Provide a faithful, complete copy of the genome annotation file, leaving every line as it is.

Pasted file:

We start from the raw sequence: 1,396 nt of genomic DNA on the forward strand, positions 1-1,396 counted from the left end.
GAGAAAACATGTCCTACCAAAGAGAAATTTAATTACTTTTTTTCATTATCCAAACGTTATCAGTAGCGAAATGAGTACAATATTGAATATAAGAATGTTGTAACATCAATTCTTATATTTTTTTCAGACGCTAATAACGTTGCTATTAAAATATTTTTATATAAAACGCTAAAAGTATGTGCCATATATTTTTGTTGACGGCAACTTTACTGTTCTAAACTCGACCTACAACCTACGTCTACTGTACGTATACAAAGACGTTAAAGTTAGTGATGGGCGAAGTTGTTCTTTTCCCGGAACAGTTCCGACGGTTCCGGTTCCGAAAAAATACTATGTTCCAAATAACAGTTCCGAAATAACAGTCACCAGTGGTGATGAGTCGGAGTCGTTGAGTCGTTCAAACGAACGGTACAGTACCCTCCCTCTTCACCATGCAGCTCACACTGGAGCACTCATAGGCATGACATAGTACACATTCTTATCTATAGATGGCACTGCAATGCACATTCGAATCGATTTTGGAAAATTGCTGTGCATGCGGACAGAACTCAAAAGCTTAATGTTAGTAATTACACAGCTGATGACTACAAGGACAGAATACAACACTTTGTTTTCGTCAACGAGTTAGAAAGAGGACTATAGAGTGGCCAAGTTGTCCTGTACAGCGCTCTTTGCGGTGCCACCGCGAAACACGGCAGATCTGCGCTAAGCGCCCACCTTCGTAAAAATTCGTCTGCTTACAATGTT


We start from the raw sequence: 1,396 nt of genomic DNA on the forward strand, positions 1-1,396 counted from the left end.
GAGAAAACATGTCCTACCAAAGAGAAATTTAATTACTTTTTTTCATTATCCAAACGTTATCAGTAGCGAAATGAGTACAATATTGAATATAAGAATGTTGTAACATCAATTCTTATATTTTTTTCAGACGCTAATAACGTTGCTATTAAAATATTTTTATATAAAACGCTAAAAGTATGTGCCATATATTTTTGTTGACGGCAACTTTACTGTTCTAAACTCGACCTACAACCTACGTCTACTGTACGTATACAAAGACGTTAAAGTTAGTGATGGGCGAAGTTGTTCTTTTCCCGGAACAGTTCCGACGGTTCCGGTTCCGAAAAAATACTATGTTCCAAATAACAGTTCCGAAATAACAGTCACCAGTGGTGATGAGTCGGAGTCGTTGAGTCGTTCAAACGAACGGTACAGTACCCTCCCTCTTCACCATGCAGCTCACACTGGAGCACTCATAGGCATGACATAGTACACATTCTTATCTATAGATGGCACTGCAATGCACATTCGAATCGATTTTGGAAAATTGCTGTGCATGCGGACAGAACTCAAAAGCTTAATGTTAGTAATTACACAGCTGATGACTACAAGGACAGAATACAACACTTTGTTTTCGTCAACGAGTTAGAAAGAGGACTATAGAGTGGCCAAGTTGTCCTGTACAGCGCTCTTTGCGGTGCCACCGCGAAACACGGCAGATCTGCGCTAAGCGCCCACCTTCGTAAAAATTCGTCTGCTTACAATGTT